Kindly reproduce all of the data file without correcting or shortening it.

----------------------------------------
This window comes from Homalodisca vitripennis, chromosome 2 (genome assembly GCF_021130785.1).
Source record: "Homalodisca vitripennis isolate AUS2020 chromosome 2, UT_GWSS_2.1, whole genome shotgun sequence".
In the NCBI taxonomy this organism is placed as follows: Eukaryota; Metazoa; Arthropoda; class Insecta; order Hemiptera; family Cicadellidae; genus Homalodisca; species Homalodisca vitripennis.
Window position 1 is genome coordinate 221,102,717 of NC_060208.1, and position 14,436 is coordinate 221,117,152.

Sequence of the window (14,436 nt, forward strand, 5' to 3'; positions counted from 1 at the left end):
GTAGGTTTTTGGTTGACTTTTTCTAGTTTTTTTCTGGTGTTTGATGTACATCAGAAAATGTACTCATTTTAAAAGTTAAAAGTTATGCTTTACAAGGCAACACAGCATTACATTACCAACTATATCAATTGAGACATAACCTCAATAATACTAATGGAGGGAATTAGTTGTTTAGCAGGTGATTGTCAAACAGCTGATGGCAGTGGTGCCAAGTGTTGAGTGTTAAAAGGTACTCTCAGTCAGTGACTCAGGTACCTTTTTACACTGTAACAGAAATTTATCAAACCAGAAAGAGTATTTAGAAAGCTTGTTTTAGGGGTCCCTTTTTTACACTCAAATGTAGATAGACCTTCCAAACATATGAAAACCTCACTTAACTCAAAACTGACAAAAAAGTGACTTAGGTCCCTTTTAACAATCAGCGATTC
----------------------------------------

This window comes from Homalodisca vitripennis, chromosome 2 (genome assembly GCF_021130785.1).
Source record: "Homalodisca vitripennis isolate AUS2020 chromosome 2, UT_GWSS_2.1, whole genome shotgun sequence".
In the NCBI taxonomy this organism is placed as follows: Eukaryota; Metazoa; Arthropoda; class Insecta; order Hemiptera; family Cicadellidae; genus Homalodisca; species Homalodisca vitripennis.
Window position 1 is genome coordinate 221,102,717 of NC_060208.1, and position 14,436 is coordinate 221,117,152.

Sequence of the window (14,436 nt, forward strand, 5' to 3'; positions counted from 1 at the left end):
GTAGGTTTTTGGTTGACTTTTTCTAGTTTTTTTCTGGTGTTTGATGTACATCAGAAAATGTACTCATTTTAAAAGTTAAAAGTTATGCTTTACAAGGCAACACAGCATTACATTACCAACTATATCAATTGAGACATAACCTCAATAATACTAATGGAGGGAATTAGTTGTTTAGCAGGTGATTGTCAAACAGCTGATGGCAGTGGTGCCAAGTGTTGAGTGTTAAAAGGTACTCTCAGTCAGTGACTCAGGTACCTTTTTACACTGTAACAGAAATTTATCAAACCAGAAAGAGTATTTAGAAAGCTTGTTTTAGGGGTCCCTTTTTTACACTCAAATGTAGATAGACCTTCCAAACATATGAAAACCTCACTTAACTCAAAACTGACAAAAAAGTGACTTAGGTCCCTTTTAACAATCAGCGATTC